This is interesting on its own, but a reader who shares Vikram Chandra's familiarity with technology will probably notice how much fun Vikram Chandra is having here with words that have become standard computer programming jargon: "rules" and "metarules", "override", "recursion", "trigger", "operations on strings". The problems that concerned Panini as he read the Rig Veda in 400 BCE are apparently the same problems that concern software developers around the world today.
There are some days when only a very old poem will do. Sometimes a 2600-year-old poem. Here are a few selections from the Tao Te Ching, apropos of a hard day at work. -- Levi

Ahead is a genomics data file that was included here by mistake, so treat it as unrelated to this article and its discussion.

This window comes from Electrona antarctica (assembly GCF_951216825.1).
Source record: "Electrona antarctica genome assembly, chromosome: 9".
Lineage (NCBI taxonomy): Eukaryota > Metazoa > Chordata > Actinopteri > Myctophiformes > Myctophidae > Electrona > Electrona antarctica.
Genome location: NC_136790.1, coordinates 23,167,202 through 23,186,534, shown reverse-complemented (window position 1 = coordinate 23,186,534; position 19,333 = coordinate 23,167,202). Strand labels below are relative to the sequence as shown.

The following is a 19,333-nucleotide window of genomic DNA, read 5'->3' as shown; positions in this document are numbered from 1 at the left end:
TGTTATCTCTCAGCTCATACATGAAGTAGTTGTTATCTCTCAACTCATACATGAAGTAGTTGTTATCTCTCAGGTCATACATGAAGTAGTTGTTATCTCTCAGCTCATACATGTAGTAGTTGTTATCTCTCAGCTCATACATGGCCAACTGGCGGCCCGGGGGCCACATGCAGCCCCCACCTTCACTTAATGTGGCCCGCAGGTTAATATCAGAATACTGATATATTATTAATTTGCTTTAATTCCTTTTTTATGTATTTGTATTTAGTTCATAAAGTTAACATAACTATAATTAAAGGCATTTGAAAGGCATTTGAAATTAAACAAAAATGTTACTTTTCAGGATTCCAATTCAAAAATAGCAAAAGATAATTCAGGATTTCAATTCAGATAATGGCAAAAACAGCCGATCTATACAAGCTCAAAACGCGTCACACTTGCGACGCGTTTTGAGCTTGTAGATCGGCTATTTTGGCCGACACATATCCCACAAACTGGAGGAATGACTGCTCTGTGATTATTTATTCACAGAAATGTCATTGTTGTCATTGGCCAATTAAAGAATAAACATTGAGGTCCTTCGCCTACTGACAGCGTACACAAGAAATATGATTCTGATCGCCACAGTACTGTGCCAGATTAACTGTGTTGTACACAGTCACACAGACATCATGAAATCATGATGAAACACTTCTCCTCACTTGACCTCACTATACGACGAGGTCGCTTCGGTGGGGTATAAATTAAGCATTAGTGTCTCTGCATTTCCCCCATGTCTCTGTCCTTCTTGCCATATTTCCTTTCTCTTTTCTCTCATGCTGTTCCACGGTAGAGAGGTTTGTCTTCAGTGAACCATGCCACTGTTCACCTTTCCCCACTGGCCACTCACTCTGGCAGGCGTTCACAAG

The softest things of the world
Override the hardest things of the world
That which has no substance
Enters into that which has no openings
From this I know the benefits of unattached actions
The teaching without words
The benefits of actions without attachment
Are rarely matched in the world
"I'll meet you under the words". There's a large building in Cardiff, Wales with a poem embedded directly into its front wall. The poem is written half in Welsh and half in English by Gwyneth Lewis, who is part of a vibrant Welsh-speaking renaissance that draws in families, musicians, writers, artists, hipsters and academics all across this ancient land. Welsh began to disappear centuries ago when Wales became part of England, but some have managed to generate a significant new sense of community by striving to keep the language alive. When these folks gather for festivals, dances, hip-hop beatbox sessions and poetry slams, they really are meeting under words.